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Sep 22, 2017
Charlton Heights Elementary SchoolPashley Elementary SchoolStevens Elementary SchoolO'Rourke Middle SchoolBH-BL High School

Counseling Center: College Timeline

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More Information

The BH-BL counseling center provides the following timeline to help both students and parents navigate through high school and get prepared for college.

Please feel free to call us at (518) 399-9141, ext. 83320, if you'd like more information or assistance.

Use the "More Information" tool bar (right) to skip directly to a specific grade

 

Grade 9: Freshmen

Welcome to high school. Ninth grade is a time for exploration, so it's important to do just that. Join clubs, athletic teams and get involved in other school activities. Volunteer! How else will you know what you're good at or what you enjoy if you don't try new things?

It's also important to make sure you get off to a strong start in all your courses. Students who have to repeat classes close off their options and choices in coursework/internships, etc., down the road.

November-December: Counselors meet with freshmen in small groups to discuss adjustment to high school, review graduation requirements, encourage school and community involvement, and any concerns they may have.

March: Counselors will meet individually with students to review academic program and select courses for the next school year.

 

Grade 10: Sophomores

During your sophomore year, you'll want to be watching for these things:

November: Parents can attend the Financial Informational Seminar. Look for the date and time in the newsletter, school calendar, and on the district's website.

January-March: Counselors meet with each sophomore for his or her annual review. At this time, course selections for 11th grade are finalized, academic standing is reviewed and continued career exploration is encouraged. Parents are not sent individual notifications about the sophomore conference, but they're encouraged to call their son or daughter's counselor in early November if they would like to attend.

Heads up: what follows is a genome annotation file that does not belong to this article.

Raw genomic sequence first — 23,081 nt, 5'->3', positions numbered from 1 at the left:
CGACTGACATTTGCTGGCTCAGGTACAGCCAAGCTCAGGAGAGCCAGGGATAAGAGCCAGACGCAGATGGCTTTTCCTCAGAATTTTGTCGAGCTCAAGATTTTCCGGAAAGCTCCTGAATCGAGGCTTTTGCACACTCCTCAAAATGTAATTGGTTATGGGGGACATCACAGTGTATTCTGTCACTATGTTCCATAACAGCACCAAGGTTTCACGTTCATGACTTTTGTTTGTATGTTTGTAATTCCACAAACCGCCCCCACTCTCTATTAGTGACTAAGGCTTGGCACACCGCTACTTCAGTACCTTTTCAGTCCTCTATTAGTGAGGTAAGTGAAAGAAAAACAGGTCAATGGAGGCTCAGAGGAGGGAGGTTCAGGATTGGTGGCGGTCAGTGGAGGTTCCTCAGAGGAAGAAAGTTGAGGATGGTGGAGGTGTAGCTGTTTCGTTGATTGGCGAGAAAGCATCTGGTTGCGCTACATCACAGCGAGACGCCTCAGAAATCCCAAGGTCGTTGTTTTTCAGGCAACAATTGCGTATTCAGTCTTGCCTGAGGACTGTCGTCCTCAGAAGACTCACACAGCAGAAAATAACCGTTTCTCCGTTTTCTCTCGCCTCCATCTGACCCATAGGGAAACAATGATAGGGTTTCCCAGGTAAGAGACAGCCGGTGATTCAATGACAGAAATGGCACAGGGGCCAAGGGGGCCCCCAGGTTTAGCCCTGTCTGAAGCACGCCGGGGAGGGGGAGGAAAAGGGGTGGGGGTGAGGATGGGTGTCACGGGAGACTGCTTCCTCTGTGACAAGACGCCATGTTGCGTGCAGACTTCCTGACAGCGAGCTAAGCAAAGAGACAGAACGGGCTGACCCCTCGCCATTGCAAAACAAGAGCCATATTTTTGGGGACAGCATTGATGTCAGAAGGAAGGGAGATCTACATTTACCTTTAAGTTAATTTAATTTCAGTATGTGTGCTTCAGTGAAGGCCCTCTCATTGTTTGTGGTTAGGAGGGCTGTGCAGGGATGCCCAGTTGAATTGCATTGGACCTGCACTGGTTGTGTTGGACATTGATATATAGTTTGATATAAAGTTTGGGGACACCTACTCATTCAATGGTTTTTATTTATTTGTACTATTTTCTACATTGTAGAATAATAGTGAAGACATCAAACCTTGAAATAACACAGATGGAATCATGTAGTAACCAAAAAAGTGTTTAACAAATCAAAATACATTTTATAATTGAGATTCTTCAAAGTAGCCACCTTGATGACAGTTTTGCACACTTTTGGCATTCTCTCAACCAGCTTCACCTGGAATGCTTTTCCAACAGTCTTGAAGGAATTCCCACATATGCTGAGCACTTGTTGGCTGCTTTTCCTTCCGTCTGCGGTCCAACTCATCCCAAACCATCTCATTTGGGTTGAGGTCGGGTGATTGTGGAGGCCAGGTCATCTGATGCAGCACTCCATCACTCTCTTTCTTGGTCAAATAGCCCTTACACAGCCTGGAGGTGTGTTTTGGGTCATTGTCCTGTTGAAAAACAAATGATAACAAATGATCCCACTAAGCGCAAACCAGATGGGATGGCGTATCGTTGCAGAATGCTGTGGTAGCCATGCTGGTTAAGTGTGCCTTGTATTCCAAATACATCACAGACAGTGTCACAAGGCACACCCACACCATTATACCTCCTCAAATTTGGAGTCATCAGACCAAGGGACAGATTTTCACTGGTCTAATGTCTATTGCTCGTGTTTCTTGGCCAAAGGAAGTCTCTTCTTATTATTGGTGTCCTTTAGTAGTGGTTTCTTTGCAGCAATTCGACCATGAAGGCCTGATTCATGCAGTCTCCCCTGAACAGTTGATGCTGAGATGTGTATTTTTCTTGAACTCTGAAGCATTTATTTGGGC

April: Counselors meet with students in group settings to introduce the Naviance College and Career Program.  Students complete interest inventories, learn how to navigate the career and college resources, and begin building their resume.

 

Grade 11: Juniors

Your junior year will be a challenging one in terms of academics. Most 11th-graders will take at least four key Regents exams at the end of the year (English, math, science and social studies). It's important to work hard and keep up in all your courses since your junior year academic record will impact—positively or negatively—your choice of colleges and scholarship opportunities next year.

Some specific things to be on the lookout for this year include:

September-October: Sign up for and take the PSAT, a pretest for the SAT. Also, plan to meet with college representatives visiting BH-BL this fall. (Listen to the morning announcements for details, visit the website or ask your counselor.)  Be sure to sign up for the two college fairs offered at the high school.  Over 100 colleges will be represented.

November: Parents should attend the Financial Informational Seminar if they didn't attend last year. Look for the date and time in the newsletter, school calendar, and on the district's website.

January-March: Counselors will meet with every junior to complete a junior conference. Discussions focus on academic progress, PSAT scores, course selections for grade 12, the college selection process and career plans. Parents are notified through their child as to conference date and time, and are highly encouraged to attend.